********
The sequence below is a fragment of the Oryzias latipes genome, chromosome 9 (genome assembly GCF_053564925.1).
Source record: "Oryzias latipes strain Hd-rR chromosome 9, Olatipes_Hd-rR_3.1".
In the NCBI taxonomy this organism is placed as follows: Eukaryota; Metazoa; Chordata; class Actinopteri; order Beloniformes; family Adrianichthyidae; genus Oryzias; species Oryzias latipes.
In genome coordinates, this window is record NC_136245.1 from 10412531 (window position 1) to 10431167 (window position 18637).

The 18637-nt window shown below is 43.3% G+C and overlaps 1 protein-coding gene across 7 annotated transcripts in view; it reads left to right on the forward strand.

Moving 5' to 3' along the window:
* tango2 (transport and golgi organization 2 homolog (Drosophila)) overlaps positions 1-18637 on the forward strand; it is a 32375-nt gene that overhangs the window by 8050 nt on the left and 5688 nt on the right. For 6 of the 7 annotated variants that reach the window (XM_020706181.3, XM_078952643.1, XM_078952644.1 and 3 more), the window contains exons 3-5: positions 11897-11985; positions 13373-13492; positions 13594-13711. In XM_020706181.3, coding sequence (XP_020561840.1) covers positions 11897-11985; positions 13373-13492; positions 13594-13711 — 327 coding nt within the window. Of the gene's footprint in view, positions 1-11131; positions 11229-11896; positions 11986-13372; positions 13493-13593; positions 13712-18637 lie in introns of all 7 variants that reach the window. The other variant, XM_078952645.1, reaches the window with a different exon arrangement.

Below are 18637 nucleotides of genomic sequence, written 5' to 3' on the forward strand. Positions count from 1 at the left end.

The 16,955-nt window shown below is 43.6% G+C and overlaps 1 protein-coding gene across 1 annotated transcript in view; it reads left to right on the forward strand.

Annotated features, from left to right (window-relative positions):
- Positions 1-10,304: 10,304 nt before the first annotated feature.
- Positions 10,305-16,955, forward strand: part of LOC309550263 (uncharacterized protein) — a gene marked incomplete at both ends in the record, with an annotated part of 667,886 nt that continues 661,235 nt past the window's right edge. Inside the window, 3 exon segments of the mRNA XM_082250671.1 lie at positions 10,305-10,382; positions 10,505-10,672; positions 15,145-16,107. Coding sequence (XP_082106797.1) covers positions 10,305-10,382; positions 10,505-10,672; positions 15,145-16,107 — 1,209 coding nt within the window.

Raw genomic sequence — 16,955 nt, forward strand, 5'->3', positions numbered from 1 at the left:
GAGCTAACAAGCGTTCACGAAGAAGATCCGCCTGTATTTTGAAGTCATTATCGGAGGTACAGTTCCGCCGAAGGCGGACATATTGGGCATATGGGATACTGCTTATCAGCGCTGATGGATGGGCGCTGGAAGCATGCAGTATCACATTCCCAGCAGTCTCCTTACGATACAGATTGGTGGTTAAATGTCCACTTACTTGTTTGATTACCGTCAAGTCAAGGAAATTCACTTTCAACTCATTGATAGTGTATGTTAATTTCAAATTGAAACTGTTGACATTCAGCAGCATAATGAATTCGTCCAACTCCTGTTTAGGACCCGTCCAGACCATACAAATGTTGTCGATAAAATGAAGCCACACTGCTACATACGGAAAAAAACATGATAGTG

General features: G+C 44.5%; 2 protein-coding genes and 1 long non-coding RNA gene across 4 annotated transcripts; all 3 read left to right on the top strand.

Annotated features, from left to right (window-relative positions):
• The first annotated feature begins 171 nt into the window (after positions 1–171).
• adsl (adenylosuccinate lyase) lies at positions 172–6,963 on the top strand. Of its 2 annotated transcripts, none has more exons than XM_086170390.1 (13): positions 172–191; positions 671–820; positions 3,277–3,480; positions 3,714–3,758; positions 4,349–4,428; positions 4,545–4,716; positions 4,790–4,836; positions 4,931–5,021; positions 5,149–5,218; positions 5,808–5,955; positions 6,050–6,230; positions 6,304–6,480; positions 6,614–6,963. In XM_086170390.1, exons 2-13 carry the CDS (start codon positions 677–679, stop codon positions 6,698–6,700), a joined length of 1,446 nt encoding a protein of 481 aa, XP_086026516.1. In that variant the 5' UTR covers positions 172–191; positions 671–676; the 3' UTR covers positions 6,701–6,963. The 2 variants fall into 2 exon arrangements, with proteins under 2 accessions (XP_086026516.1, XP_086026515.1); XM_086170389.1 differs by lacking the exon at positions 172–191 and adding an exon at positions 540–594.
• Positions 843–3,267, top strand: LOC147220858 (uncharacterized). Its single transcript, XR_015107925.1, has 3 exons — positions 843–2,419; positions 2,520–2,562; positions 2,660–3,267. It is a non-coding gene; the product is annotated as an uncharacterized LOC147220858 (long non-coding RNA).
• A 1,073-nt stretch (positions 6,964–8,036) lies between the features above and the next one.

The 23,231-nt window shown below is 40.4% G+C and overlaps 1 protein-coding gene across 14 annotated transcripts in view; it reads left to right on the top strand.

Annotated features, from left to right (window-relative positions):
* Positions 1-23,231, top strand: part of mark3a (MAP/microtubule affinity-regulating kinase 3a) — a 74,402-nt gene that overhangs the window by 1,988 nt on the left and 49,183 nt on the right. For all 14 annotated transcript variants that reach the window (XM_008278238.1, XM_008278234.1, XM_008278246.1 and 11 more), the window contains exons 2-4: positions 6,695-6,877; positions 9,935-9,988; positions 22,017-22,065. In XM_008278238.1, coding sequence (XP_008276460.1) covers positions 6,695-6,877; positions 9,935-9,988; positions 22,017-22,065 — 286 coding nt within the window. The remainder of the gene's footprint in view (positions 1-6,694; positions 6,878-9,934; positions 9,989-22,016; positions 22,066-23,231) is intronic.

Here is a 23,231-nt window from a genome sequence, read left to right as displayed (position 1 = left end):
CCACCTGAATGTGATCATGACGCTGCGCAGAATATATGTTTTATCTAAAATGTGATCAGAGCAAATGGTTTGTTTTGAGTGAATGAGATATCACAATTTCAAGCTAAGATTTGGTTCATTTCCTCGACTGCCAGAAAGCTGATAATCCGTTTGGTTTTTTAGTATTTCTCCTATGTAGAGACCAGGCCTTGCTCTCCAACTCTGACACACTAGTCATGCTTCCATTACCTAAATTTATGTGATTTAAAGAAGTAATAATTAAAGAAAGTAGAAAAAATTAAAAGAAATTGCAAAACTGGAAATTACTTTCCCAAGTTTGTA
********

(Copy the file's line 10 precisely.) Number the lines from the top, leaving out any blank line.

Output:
Annotated features, from left to right (window-relative positions):